Depending on how long you’ve been reading this blog, you may or may not know that I’m an author. My first book came out in 2005, titled Notes From the Underbelly, which was a fictionalized account of my own experience with pregnancy, followed by the sequel,
Reading books to your kids is one of the most important things you can do to promote literacy development - but why stop there?
In addition to just regurgitating the words on the page, try these creative strategies to foster your child's love of reading:
1. Add a little play-acting.
I don’t remember how I actually discovered this site, but one day I came upon www.crappypictures.com, created by Amber Dusik, and I have been a loyal follower ever since. It’s a hilarious blog about day to day experiences all of us parents can relate to, and it’s illustrated with her “crappy pictures.”
Once there lived an ant and a grasshopper in a grassy meadow. All day long the ant would work hard, collecting grains of wheat from the farmer's field far away. She would hurry to the field every morning, as soon as it was light enough to see by, and toil back with a heavy grain of wheat balanced on her head.
If you've read a few Nicholas Sparks' novels, you may have wondered whether the author has some type of magical formula for creating such compelling stories of romance.
(One part of the equation: Good people who fall in love despite their differences, usually in North Carolina.)
Anyone who ever read Laura Ingalls Wilder's beloved tales of the Little House on the Prairie remembers the heartbreaking moment when the family realized that older daughter Mary Ingalls had lost her sight.
But was it really from scarlet fever? A new study published in the journal Pedatrics says it was most likely the result of brain and spinal cord inflammation.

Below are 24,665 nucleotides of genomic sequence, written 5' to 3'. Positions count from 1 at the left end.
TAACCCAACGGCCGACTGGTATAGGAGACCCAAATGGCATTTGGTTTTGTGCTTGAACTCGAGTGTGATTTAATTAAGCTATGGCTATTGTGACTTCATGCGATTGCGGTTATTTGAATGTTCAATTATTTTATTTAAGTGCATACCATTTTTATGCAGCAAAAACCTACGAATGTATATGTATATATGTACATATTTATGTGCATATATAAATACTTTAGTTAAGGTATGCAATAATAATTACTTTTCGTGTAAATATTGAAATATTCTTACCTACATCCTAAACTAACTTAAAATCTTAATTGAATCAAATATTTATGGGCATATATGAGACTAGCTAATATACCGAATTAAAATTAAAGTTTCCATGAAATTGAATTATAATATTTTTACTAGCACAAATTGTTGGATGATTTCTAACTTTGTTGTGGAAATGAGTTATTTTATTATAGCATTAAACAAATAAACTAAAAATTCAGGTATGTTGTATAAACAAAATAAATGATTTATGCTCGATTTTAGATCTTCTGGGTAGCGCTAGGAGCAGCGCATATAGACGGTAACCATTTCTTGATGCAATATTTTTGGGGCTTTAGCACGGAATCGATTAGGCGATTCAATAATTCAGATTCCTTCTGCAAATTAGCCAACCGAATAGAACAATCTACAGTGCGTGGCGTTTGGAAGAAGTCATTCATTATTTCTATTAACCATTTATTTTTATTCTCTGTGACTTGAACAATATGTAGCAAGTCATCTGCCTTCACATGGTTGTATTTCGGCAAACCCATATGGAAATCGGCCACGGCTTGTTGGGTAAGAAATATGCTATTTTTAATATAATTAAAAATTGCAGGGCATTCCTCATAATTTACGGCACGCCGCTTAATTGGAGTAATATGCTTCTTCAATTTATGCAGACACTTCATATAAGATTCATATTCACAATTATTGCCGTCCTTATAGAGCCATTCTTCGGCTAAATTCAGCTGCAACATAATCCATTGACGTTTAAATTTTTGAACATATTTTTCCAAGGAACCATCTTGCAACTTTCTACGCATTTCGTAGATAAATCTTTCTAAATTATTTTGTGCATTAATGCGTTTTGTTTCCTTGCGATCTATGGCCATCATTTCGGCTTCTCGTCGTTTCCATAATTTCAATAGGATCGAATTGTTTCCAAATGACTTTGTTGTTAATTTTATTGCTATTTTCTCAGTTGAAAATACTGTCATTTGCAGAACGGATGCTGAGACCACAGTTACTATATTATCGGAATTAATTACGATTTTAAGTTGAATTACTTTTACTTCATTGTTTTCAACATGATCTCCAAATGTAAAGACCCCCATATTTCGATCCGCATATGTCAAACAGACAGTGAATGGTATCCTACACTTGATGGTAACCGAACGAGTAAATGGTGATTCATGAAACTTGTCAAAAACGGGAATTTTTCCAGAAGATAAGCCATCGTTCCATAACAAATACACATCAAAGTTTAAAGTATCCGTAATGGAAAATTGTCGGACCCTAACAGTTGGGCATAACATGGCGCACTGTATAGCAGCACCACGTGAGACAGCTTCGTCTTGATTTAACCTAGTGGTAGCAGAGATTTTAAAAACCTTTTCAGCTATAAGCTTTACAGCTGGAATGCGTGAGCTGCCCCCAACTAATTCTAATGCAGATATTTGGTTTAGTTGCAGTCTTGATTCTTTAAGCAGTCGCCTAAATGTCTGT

We just love celebrity mommy authors! Not only do these women look beyond killer on the red carpet, but they've written books. Beautiful and smart - what a combination!
When my daughter was born ten years ago, we hired a live-in nanny.
It was a perfect arrangement at the time; I needed help with the baby and the housework, and having someone there all the time gave me the freedom to work from home, or run out to the market while my daughter napped, or have a date night with my husband.
If you grew up in the '90s, you probably remember Goosebumps. Written by R.L. Stine, the horror fiction series for children was known for its sweet cover art, scary titles and super cool 3-D lettering on the front (it was bumpy, like Goosebumps, get it?).
But the iconic books aren't just about thrills and chills - no, no. There are some underlying life lessons that kids can find buried beneath all the gory and gruesome monsters, ghosts, aliens and more.
Don't believe me? Check out a few things we can all learn from our favorite spooky tales:
Julie Cole is away this week. Our Guest blogger and book-loving mama Heather Wray talks about her favourite childhood books and how the right book at the right time can encourage children to become lifelong readers.